Home MetroCard A random thought on Unlimited MetroCards

A random thought on Unlimited MetroCards

by Benjamin Kabak

Are you following me on Twitter? If not, you can do so right here. The limits of the MTA’s fare payment technology may be obvious, but don’t let that stop you from exploring various ways to consume Second Ave. Sagas. (And for those wondering, the card expired on Sunday night.)

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Michael March 28, 2012 - 5:50 pm

I’ve never understood why the bus MetroCard readers can tell you the expiration date but the subway turnstiles couldn’t.

Hopefully the MTA will update the metrocard soon with a modern contactless card system like most other modern transit systems.

Why hasn’t a national transit card system been developed that would hold cash, transfers and a wide range of transit tickets/passes. This could save all the separate transit agencies from developing separate incompatible systems. Ideally these could also be used for parking meters, and also allow credit card payments.

Until then, you might want to try the EasyPay metrocard that refills automatically. The Unlimited ride version can be switched to a pay per ride version for times you may be away or not using transit much.
This way you are no longer stuck with an expired MetroCard.

Andrew March 28, 2012 - 11:01 pm Reply
Alon Levy March 29, 2012 - 1:11 am

I want to say “not invented here,” but in reality a national system is not invented anywhere. I’m not sure why, but it’s never come out of a national standard; in the most advanced places for anonymous electronic money, it started out as a fare payment card licensed by the private-sector provider (the MTR in Hong Kong, any of a zillion railroads and transit agencies in Japan) as electronic money for much lower fees than for credit cards.

The US is actually in a unique position to offer a national electronic money card, because it has so many existing applications for it, some offered by governments and a few by the federal government: EBT, tolls, Eagle Cash, laundromats, transit, vending machines. It requires a one-time expenditure to set up the system, but beyond that it lets small local governments piggyback at no cost, without relying on expensive, non-universal credit cards.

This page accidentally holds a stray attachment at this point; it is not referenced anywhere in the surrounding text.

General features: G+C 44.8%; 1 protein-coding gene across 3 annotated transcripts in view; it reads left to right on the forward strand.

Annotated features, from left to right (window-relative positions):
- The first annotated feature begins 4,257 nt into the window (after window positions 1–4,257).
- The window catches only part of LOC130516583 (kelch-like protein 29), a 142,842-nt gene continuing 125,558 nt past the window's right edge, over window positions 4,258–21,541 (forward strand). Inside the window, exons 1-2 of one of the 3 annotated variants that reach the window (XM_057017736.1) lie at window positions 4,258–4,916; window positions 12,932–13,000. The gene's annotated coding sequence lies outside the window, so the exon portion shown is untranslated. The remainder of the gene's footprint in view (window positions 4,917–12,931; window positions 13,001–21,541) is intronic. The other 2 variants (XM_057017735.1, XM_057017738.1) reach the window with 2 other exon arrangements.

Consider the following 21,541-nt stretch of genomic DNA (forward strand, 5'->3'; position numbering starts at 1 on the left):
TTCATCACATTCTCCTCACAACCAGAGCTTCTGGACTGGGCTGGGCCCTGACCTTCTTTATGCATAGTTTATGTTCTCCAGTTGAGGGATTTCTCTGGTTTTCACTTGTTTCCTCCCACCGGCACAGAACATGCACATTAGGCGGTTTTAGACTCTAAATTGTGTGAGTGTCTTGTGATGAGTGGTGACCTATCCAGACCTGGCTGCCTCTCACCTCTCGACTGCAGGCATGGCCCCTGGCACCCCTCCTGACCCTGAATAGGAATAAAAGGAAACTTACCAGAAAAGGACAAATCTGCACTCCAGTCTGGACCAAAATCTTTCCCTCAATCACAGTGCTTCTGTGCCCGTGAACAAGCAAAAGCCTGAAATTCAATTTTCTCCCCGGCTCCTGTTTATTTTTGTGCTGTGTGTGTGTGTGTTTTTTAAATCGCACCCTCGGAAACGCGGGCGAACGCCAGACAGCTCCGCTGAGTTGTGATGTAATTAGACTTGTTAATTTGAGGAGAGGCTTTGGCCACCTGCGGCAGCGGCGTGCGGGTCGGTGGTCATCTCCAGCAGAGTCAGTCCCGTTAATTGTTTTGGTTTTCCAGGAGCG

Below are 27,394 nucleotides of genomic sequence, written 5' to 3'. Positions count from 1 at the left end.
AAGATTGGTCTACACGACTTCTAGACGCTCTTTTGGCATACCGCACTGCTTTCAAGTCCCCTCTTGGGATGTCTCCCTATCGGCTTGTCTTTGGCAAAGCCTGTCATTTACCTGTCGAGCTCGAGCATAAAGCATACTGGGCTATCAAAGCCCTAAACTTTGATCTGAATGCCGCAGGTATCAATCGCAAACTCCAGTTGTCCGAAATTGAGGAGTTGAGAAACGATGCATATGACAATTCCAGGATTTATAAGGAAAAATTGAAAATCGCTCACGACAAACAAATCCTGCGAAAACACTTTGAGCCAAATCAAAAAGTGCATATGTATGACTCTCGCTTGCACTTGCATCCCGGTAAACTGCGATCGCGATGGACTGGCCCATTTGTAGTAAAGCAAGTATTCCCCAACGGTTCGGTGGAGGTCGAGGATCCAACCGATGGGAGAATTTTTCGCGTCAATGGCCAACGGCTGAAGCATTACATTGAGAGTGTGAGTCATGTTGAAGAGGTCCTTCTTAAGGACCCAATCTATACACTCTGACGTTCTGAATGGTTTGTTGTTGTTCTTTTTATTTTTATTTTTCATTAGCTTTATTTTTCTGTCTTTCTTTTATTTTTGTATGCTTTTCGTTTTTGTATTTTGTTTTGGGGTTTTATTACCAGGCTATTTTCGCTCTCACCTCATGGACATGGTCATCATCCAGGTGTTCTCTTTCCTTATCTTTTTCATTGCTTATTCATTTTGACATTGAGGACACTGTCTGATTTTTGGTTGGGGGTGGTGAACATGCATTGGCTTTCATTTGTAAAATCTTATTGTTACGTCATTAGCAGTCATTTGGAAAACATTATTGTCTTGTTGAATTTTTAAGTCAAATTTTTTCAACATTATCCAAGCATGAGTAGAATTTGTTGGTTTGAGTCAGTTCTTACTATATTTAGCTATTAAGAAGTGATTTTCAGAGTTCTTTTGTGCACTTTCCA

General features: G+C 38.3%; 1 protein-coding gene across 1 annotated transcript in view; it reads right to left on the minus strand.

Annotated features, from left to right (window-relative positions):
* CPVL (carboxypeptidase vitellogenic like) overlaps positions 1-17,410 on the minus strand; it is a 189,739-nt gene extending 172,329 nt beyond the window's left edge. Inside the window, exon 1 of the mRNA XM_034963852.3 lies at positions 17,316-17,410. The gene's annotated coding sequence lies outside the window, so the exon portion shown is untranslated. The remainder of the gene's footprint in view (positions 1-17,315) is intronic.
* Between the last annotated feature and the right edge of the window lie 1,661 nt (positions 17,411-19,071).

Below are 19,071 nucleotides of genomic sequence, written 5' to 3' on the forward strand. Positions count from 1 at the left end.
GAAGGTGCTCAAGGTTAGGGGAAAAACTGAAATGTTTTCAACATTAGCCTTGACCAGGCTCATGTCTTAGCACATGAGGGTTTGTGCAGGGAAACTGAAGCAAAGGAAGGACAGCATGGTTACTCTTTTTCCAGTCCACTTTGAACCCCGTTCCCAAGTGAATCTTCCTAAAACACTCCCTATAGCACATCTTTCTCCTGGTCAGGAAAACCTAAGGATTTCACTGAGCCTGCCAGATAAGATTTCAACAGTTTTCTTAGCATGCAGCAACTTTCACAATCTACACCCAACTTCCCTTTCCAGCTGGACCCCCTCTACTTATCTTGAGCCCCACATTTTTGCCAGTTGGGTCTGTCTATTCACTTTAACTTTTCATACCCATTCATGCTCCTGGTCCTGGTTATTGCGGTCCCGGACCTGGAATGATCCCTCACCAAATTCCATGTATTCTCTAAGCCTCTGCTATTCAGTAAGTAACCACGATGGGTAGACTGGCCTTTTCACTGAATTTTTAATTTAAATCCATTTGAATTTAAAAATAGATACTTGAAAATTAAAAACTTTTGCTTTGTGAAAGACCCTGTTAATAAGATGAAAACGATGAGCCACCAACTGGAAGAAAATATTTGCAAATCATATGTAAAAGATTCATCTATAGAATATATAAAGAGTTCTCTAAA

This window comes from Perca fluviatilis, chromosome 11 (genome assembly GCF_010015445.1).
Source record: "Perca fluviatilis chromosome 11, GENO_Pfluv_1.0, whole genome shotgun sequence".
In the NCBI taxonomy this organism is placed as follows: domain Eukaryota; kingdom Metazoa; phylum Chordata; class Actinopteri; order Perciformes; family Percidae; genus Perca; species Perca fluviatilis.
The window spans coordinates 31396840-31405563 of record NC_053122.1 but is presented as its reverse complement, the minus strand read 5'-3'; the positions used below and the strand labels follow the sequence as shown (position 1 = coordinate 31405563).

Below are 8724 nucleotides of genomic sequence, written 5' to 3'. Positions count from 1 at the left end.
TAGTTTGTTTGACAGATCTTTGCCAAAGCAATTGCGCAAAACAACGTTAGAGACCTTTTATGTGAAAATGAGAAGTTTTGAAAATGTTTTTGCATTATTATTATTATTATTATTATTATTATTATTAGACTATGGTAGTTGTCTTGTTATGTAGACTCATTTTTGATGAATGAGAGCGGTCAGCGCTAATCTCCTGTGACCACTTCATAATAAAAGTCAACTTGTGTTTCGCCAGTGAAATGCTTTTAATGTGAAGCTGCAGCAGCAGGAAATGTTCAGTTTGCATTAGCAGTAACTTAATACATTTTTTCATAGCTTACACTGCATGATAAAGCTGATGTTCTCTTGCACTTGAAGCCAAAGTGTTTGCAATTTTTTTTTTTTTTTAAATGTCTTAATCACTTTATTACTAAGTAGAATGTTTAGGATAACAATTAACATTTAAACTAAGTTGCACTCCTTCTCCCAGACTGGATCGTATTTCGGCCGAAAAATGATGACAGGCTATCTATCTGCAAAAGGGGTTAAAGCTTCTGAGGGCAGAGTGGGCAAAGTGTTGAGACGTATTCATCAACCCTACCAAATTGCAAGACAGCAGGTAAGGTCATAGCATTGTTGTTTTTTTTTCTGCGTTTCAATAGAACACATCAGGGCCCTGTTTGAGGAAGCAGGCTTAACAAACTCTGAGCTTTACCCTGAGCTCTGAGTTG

Duke March 28, 2012 - 7:36 pm

I don’t have an issue remembering when my card expires since I’ve got a spreadsheet I update at the end of every day keeping track of my usage (48 rides in 22 days so far currently). That always nicely reminds me.
But I understand this level of geeky obsessive-compulsive record keeping is not normal. 😛

Eric March 29, 2012 - 9:34 am

Hah, I do that too.

Currently 23 rides in 10 days.

Christopher March 29, 2012 - 1:14 pm

I don’t even make a monthly budget. I’ve got a long way to go before I’m mapping out my Metrocard usage in spreadsheets.

Ed March 28, 2012 - 8:56 pm

Actually this reminds my that my unlimited card has expired or will expire tomorrow.

I will have to do my periodic try of whether getting a fixed number of rides cards is cheaper. I’m not enough of a geek to keep a spreadsheet, so I usually just pay for a regular metrocard and see how far into the month it runs out. If it runs out in, say, the second week I know I have made a mistake.

I am between jobs so in theory I have no business getting an unlimited ride but am strangely busy anyway. It seems you have to leave your neighborhood just eighteen days out of the month for the unlimited ride to be a better deal (assuming you also use mass transit to come back), but my calculations could be off.

Todd March 28, 2012 - 9:56 pm

I think the exact same thing around this time every month. This thought is always preceded by the pain in my testicles from the immobile turnstile.

Phillip Roncoroni March 29, 2012 - 7:49 am

Just get an EasyPay Unlimited Metrocard.

Ron Siliato March 30, 2012 - 5:46 pm

The EasyPay Xpress Unlimited really is the best solution, and they even send you an email before it expires

From their website

Open your account with $104, the same as if you bought it at a booth, vending machine or merchant
Like any other 30-Day Unlimited Ride MetroCard, the card is activated when you first use it
Near the end of 30 consecutive days from first use, your credit or debit card will be charged $104, and your first use after that will start a new 30-Day time period. Before this happens though, you will be sent an e-mail to notify you and give you the option to change to Pay-Per-Ride.
We automatically replace your expiring MetroCard one week prior to the expiration of your old MetroCard



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